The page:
An Israeli-Palestinian peace deal in the foreseeable future is unachievable, as is a credible process for reaching one. Since 2002, Crisis Group has been working to advance a new, inclusive peacemaking model for Israelis and Palestinians and to reduce the likelihood of deadly conflict among Palestinians and between Israel and its neighbours.
Israel is pursuing new ways of cementing its grip on occupied East Jerusalem, further enmeshing the city’s Palestinians while maintaining a Jewish majority within the municipal boundaries. These schemes could spark conflict. The new Israeli government elected in September should set them aside.
Violence between Israeli security forces and Palestinians in Gaza flared early May, killing 25 Palestinians and four Israelis. Israeli soldiers at Israel-Gaza fence began shooting at Palestinian protesters’ head and chest areas 2 May, prompting retaliation. Palestinian factions fired 700 rockets and projectiles into Israel and Israelis carried out 320 airstrikes in Gaza 3-6 May. Israel claimed responsibility for 5 May killing of Hamas member whom it said had been transferring money from Iran to militant groups in Gaza. Israel 4 May closed Erez and Kerem Shalom border crossings and banned fishing off Gazan coast. Hamas and Islamic Jihad delegations in Cairo 5 May agreed to Egyptian-mediated ceasefire, which came into effect 6 May. As part of ceasefire agreement, Israel 12 May reopened border crossings and allowed fishing up to twelve nautical miles offshore, only to reduce fishing zone to up to five nautical miles offshore 16 May, citing Hamas’s use of incendiary balloons. Qatar 7 May pledged $480mn to West Bank and Gaza: $180mn for humanitarian aid and electricity in Gaza, $50mn grant to Palestinian Authority (PA) and $250mn loan to PA over twelve months. Following his April electoral victory, PM Netanyahu failed to form governing coalition in allotted time, instead he passed bill 29 May to dissolve parliament and hold new election 17 Sept. U.S. 19 May announced that as first phase of Israeli-Palestinian peace initiative it would convene “Peace to Prosperity” economic conference in Bahrain 25-26 June; Palestine Liberation Organization (PLO) 20 May said it would not attend. Israel 27 May announced it had agreed to take part in U.S.-mediated talks with Lebanon on disputed maritime border.
A standoff looms between Palestinian worshippers and Israeli police over a shuttered building at Jerusalem’s Holy Esplanade. Israel and Muslim religious authorities should reopen the building to lessen tensions at the sacred site, where small incidents have blown up into prolonged violence before.
A ceasefire agreement has brought Israel and Gaza's Islamist rulers Hamas back from the cusp of yet another calamitous war. However fragile, it offers a rare opportunity for all parties to finally break the cycle of recurring hostilities that has killed thousands since 2007.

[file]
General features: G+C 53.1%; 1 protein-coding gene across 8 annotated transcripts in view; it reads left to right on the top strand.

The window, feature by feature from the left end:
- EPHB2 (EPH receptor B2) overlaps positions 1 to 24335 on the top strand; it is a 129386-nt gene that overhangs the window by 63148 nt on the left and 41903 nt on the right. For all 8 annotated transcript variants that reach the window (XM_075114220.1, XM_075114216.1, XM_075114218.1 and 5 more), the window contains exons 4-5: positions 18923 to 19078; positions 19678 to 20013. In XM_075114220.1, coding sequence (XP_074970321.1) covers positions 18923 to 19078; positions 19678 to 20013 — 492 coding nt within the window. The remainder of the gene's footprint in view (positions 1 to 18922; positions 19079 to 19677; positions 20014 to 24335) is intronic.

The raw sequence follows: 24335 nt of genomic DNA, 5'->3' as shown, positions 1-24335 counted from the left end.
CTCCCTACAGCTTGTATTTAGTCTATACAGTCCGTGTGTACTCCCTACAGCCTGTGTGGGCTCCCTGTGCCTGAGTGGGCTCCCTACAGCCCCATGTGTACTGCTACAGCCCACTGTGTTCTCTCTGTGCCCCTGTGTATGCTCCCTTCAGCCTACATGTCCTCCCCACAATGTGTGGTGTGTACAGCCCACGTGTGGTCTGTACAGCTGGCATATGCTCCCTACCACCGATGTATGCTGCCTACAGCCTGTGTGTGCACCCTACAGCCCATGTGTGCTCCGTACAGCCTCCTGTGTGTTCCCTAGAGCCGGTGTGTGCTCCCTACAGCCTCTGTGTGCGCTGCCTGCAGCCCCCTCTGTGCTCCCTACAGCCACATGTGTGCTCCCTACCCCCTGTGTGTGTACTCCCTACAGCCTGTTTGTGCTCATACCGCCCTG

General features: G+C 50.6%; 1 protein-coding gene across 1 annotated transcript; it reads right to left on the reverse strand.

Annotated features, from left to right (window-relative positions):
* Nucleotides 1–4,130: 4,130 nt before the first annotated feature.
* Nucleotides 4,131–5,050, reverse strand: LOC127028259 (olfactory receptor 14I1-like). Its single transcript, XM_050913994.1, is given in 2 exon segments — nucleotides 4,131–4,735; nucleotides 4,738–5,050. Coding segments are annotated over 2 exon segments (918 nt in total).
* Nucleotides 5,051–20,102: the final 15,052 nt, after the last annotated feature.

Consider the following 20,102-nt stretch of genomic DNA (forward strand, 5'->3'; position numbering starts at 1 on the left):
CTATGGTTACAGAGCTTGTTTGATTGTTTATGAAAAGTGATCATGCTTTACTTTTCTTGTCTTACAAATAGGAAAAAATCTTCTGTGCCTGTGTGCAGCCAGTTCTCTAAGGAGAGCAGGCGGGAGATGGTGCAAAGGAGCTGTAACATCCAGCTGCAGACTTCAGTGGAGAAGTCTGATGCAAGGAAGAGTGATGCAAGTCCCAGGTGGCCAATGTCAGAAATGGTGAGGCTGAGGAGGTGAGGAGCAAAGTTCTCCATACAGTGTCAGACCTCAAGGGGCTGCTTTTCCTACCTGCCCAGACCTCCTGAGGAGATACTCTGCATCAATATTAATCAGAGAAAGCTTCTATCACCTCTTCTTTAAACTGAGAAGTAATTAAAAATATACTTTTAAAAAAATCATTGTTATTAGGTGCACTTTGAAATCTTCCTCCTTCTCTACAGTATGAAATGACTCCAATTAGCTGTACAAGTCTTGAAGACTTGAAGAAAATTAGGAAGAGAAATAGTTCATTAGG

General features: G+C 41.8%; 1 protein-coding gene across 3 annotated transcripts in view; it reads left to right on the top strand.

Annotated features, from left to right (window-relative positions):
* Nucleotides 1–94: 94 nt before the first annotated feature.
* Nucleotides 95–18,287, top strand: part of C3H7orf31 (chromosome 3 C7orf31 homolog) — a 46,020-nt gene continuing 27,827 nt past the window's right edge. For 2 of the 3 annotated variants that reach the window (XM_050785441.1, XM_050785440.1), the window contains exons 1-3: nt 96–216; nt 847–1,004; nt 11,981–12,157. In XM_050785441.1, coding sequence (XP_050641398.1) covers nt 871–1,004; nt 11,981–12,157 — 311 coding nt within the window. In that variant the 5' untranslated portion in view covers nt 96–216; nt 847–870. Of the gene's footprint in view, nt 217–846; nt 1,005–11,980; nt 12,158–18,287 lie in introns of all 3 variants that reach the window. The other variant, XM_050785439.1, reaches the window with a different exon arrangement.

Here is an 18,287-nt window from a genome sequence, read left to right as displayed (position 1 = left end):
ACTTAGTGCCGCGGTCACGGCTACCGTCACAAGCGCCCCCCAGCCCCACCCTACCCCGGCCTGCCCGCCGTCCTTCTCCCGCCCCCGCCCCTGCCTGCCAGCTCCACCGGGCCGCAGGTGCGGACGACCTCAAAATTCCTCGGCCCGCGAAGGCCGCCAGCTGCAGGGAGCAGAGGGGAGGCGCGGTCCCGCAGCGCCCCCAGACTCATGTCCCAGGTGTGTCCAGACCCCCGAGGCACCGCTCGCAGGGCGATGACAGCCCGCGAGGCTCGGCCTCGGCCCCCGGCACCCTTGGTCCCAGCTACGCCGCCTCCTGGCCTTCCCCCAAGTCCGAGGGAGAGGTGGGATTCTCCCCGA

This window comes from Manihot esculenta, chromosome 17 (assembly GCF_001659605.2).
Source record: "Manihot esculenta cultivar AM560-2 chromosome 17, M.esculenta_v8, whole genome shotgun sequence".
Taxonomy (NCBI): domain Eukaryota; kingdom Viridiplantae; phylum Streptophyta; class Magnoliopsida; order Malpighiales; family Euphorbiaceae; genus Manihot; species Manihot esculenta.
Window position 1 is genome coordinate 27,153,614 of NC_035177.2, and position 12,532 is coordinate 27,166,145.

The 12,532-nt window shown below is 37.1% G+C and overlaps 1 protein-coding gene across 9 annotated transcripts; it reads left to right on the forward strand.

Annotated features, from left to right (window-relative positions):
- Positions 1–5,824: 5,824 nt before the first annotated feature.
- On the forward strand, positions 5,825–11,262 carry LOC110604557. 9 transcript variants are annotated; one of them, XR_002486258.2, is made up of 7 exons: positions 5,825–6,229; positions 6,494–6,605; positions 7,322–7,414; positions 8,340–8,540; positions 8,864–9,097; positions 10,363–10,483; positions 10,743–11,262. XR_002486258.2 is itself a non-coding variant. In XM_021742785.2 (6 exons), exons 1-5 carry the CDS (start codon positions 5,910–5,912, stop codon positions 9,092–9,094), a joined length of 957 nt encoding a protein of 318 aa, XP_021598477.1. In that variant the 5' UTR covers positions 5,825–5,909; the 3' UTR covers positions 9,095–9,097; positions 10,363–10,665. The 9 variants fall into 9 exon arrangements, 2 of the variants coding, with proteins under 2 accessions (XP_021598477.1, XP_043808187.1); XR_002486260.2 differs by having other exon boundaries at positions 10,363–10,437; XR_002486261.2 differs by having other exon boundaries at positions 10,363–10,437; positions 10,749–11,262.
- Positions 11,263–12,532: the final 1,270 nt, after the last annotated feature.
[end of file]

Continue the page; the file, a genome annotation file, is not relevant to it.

Israel and Hamas stand on the brink of another full-scale confrontation in Gaza. The only viable exit from the ongoing cycle of escalation is for international actors to use carrots and sticks to bring about intra-Palestinian reconciliation, thereby allowing the Palestinian Authority (PA) to govern the Gaza Strip.
Facts on the ground in Syria are defining the contours of the country’s political future and also the geography of a looming clash between Israel, Hizbollah and other Iran-allied militias. Russia should broker understandings to prevent a new front from opening.
The collapse of U.S.-led Israeli-Palestinian talks in 2014 led to political instability, rising violence and settlement expansion. To improve his successors’ peace-making chances, President Obama should push for a new UN Security Council resolution setting out the basic parameters of a deal.
Hamas agreed to restrain the protests in return for concessions. Those haven’t materialized.
Given that the PA’s main source of legitimacy is its capacity to employ a considerable proportion of the Palestinian workforce, internal discontent could challenge its ability to govern effectively.
Netanyahu prefers to deal with Hamas because clear dynamics have been established and Hamas will not seek a final resolution [of the Israeli-Palestinian conflict] from Israel.
If Israel annexed Gush Etzion, would Trump let it lie? He could decide that the Golan was desirable, but the West Bank is not. He did not commit to recognizing all Israeli annexation. Trump never said he was going to be consistent.
Live thread: Escalation on Haram al Sharif / Temple Mount - Molotov bottle thrown at police station on upper plateau. Israel Police cleared the site, closed all gates.
Since February 2018, the Israeli-Iranian conflict visibly is no longer ‘cold'.
Israel’s parliamentary elections on 9 April seem set to see Prime Minister Benjamin Netanyahu return to lead a fragile, more right-wing coalition, an outcome unlikely to prompt a dramatic change in the country’s policies in the West Bank and Gaza.
As in 2014, Hamas and Israel appear close to a conflagration that neither party desires – though now a shaky ceasefire seems to have taken hold. Crisis Group’s Israel/Palestine analyst Tareq Baconi explains how the parties got to the brink and how they can step back.